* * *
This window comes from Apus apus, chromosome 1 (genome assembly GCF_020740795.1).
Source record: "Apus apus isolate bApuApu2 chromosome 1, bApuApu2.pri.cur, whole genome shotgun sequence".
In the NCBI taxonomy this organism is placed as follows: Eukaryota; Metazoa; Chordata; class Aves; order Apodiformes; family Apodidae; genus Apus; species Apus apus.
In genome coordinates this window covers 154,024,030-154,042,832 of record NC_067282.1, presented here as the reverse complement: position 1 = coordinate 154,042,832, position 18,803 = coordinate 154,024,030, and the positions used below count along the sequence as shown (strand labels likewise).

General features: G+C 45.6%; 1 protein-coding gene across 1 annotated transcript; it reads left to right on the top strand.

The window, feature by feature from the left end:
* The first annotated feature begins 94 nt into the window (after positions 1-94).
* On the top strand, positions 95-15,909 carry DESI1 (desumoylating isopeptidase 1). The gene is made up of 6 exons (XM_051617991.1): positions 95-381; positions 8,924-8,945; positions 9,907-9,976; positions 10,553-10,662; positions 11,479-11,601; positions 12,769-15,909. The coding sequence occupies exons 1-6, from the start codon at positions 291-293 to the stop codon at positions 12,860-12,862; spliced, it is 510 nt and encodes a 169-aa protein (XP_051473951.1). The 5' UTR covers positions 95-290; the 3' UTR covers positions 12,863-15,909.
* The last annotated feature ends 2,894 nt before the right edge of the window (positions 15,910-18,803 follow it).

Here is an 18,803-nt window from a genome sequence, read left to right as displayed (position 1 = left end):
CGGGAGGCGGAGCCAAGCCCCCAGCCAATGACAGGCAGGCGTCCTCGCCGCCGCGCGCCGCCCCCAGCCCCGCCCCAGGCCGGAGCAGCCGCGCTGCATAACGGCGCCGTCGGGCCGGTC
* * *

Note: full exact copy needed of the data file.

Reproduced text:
This window comes from Apus apus, chromosome 1 (genome assembly GCF_020740795.1).
Source record: "Apus apus isolate bApuApu2 chromosome 1, bApuApu2.pri.cur, whole genome shotgun sequence".
In the NCBI taxonomy this organism is placed as follows: Eukaryota; Metazoa; Chordata; class Aves; order Apodiformes; family Apodidae; genus Apus; species Apus apus.
In genome coordinates this window covers 154,024,030-154,042,832 of record NC_067282.1, presented here as the reverse complement: position 1 = coordinate 154,042,832, position 18,803 = coordinate 154,024,030, and the positions used below count along the sequence as shown (strand labels likewise).

General features: G+C 45.6%; 1 protein-coding gene across 1 annotated transcript; it reads left to right on the top strand.

The window, feature by feature from the left end:
* The first annotated feature begins 94 nt into the window (after positions 1-94).
* On the top strand, positions 95-15,909 carry DESI1 (desumoylating isopeptidase 1). The gene is made up of 6 exons (XM_051617991.1): positions 95-381; positions 8,924-8,945; positions 9,907-9,976; positions 10,553-10,662; positions 11,479-11,601; positions 12,769-15,909. The coding sequence occupies exons 1-6, from the start codon at positions 291-293 to the stop codon at positions 12,860-12,862; spliced, it is 510 nt and encodes a 169-aa protein (XP_051473951.1). The 5' UTR covers positions 95-290; the 3' UTR covers positions 12,863-15,909.
* The last annotated feature ends 2,894 nt before the right edge of the window (positions 15,910-18,803 follow it).

Here is an 18,803-nt window from a genome sequence, read left to right as displayed (position 1 = left end):
CGGGAGGCGGAGCCAAGCCCCCAGCCAATGACAGGCAGGCGTCCTCGCCGCCGCGCGCCGCCCCCAGCCCCGCCCCAGGCCGGAGCAGCCGCGCTGCATAACGGCGCCGTCGGGCCGGTC